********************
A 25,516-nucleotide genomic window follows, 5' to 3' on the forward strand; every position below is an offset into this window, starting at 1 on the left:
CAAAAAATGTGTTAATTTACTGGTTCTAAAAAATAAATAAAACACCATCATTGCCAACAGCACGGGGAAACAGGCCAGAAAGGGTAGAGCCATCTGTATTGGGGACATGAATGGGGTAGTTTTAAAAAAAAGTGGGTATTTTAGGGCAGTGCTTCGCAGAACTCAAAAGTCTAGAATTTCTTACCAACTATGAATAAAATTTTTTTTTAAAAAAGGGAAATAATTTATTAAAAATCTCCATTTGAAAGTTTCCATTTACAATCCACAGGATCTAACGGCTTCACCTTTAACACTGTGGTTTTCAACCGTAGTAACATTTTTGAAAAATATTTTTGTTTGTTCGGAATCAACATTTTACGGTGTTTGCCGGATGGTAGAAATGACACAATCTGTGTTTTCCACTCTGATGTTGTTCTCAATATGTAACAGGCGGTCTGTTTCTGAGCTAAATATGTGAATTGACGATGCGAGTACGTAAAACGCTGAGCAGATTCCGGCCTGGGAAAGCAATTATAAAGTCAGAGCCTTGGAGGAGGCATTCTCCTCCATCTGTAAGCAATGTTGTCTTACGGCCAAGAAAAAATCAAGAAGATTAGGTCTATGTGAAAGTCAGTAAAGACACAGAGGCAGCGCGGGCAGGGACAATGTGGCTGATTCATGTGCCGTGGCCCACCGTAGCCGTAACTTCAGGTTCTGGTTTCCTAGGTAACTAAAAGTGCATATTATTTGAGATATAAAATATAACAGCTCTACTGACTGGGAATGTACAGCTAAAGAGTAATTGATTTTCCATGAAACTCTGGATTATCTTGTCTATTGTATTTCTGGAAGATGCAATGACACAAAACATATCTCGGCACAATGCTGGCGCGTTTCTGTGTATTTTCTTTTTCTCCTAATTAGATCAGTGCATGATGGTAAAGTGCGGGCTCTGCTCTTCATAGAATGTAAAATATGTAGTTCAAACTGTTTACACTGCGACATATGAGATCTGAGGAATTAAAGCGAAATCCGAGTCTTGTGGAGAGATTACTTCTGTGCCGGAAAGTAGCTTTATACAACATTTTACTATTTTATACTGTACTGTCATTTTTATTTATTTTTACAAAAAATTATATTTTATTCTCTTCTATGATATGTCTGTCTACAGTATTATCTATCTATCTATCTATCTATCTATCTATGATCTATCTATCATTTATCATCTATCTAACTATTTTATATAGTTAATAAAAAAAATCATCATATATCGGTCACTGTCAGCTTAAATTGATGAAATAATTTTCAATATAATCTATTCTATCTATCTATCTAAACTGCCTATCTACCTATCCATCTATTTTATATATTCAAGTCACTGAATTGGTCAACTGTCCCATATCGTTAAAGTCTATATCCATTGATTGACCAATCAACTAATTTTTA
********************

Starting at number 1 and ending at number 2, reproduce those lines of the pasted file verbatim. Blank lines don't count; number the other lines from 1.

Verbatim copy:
A 25,516-nucleotide genomic window follows, 5' to 3' on the forward strand; every position below is an offset into this window, starting at 1 on the left:
CAAAAAATGTGTTAATTTACTGGTTCTAAAAAATAAATAAAACACCATCATTGCCAACAGCACGGGGAAACAGGCCAGAAAGGGTAGAGCCATCTGTATTGGGGACATGAATGGGGTAGTTTTAAAAAAAAGTGGGTATTTTAGGGCAGTGCTTCGCAGAACTCAAAAGTCTAGAATTTCTTACCAACTATGAATAAAATTTTTTTTTAAAAAAGGGAAATAATTTATTAAAAATCTCCATTTGAAAGTTTCCATTTACAATCCACAGGATCTAACGGCTTCACCTTTAACACTGTGGTTTTCAACCGTAGTAACATTTTTGAAAAATATTTTTGTTTGTTCGGAATCAACATTTTACGGTGTTTGCCGGATGGTAGAAATGACACAATCTGTGTTTTCCACTCTGATGTTGTTCTCAATATGTAACAGGCGGTCTGTTTCTGAGCTAAATATGTGAATTGACGATGCGAGTACGTAAAACGCTGAGCAGATTCCGGCCTGGGAAAGCAATTATAAAGTCAGAGCCTTGGAGGAGGCATTCTCCTCCATCTGTAAGCAATGTTGTCTTACGGCCAAGAAAAAATCAAGAAGATTAGGTCTATGTGAAAGTCAGTAAAGACACAGAGGCAGCGCGGGCAGGGACAATGTGGCTGATTCATGTGCCGTGGCCCACCGTAGCCGTAACTTCAGGTTCTGGTTTCCTAGGTAACTAAAAGTGCATATTATTTGAGATATAAAATATAACAGCTCTACTGACTGGGAATGTACAGCTAAAGAGTAATTGATTTTCCATGAAACTCTGGATTATCTTGTCTATTGTATTTCTGGAAGATGCAATGACACAAAACATATCTCGGCACAATGCTGGCGCGTTTCTGTGTATTTTCTTTTTCTCCTAATTAGATCAGTGCATGATGGTAAAGTGCGGGCTCTGCTCTTCATAGAATGTAAAATATGTAGTTCAAACTGTTTACACTGCGACATATGAGATCTGAGGAATTAAAGCGAAATCCGAGTCTTGTGGAGAGATTACTTCTGTGCCGGAAAGTAGCTTTATACAACATTTTACTATTTTATACTGTACTGTCATTTTTATTTATTTTTACAAAAAATTATATTTTATTCTCTTCTATGATATGTCTGTCTACAGTATTATCTATCTATCTATCTATCTATCTATCTATGATCTATCTATCATTTATCATCTATCTAACTATTTTATATAGTTAATAAAAAAAATCATCATATATCGGTCACTGTCAGCTTAAATTGATGAAATAATTTTCAATATAATCTATTCTATCTATCTATCTAAACTGCCTATCTACCTATCCATCTATTTTATATATTCAAGTCACTGAATTGGTCAACTGTCCCATATCGTTAAAGTCTATATCCATTGATTGACCAATCAACTAATTTTTA